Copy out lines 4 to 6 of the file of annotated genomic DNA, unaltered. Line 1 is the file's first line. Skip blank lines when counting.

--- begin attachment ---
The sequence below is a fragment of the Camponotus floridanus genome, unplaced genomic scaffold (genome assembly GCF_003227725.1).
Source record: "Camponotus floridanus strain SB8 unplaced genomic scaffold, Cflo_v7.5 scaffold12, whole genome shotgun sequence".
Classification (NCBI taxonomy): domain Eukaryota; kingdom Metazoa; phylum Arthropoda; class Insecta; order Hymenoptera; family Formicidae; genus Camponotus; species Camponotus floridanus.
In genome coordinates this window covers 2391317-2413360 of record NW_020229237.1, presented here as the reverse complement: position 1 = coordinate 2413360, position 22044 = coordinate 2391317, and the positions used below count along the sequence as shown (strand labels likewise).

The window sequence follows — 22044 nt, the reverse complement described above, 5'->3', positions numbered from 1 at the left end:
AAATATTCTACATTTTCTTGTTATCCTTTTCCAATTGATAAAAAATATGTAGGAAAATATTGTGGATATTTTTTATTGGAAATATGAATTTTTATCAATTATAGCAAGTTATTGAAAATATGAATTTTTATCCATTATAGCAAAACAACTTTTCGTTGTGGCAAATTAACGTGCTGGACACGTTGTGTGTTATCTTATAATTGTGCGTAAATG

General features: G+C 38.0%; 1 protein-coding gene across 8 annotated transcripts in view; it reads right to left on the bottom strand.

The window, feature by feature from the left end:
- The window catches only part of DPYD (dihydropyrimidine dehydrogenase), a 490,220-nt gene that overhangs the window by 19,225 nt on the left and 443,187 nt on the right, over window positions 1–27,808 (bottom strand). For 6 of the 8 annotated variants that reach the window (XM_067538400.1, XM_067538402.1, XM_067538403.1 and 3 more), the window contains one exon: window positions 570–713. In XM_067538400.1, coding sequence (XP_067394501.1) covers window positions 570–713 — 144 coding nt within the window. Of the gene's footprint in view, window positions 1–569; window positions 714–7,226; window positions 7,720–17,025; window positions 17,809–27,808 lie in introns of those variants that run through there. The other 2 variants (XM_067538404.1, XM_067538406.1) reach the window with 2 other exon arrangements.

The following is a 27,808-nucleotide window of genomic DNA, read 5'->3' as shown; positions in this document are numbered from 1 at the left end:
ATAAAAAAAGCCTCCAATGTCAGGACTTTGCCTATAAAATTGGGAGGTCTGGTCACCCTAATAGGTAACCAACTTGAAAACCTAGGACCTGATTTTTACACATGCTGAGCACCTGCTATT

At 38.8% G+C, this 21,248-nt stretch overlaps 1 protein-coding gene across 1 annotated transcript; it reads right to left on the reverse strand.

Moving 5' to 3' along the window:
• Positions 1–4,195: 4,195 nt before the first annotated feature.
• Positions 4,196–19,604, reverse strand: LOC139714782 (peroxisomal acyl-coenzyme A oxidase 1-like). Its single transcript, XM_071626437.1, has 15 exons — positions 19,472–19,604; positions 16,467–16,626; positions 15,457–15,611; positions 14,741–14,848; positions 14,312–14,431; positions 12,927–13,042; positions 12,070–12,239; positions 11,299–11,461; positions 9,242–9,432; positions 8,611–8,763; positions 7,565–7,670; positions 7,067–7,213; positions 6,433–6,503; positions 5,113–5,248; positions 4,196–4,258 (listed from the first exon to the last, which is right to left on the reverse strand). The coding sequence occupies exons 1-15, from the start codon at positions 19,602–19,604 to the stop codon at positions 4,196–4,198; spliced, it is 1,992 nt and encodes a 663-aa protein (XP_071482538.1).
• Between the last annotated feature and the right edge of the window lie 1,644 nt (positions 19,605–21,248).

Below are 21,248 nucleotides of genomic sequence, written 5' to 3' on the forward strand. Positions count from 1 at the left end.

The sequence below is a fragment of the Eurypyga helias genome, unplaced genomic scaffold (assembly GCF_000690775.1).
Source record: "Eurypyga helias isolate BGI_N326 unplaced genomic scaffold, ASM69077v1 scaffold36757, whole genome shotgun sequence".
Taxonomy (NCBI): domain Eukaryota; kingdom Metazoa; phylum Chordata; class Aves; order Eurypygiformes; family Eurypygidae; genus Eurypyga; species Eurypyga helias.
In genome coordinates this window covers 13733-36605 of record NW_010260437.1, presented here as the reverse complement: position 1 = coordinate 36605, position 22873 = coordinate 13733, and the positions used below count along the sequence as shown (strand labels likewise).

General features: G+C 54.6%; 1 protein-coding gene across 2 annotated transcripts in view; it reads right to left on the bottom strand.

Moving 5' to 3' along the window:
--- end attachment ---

In genome coordinates this window covers 2391317-2413360 of record NW_020229237.1, presented here as the reverse complement: position 1 = coordinate 2413360, position 22044 = coordinate 2391317, and the positions used below count along the sequence as shown (strand labels likewise).

The window sequence follows — 22044 nt, the reverse complement described above, 5'->3', positions numbered from 1 at the left end:
AAATATTCTACATTTTCTTGTTATCCTTTTCCAATTGATAAAAAATATGTAGGAAAATATTGTGGATATTTTTTATTGGAAATATGAATTTTTATCAATTATAGCAAGTTATTGAAAATATGAATTTTTATCCATTATAGCAAAACAACTTTTCGTTGTGGCAAATTAACGTGCTGGACACGTTGTGTGTTATCTTATAATTGTGCGTAAATG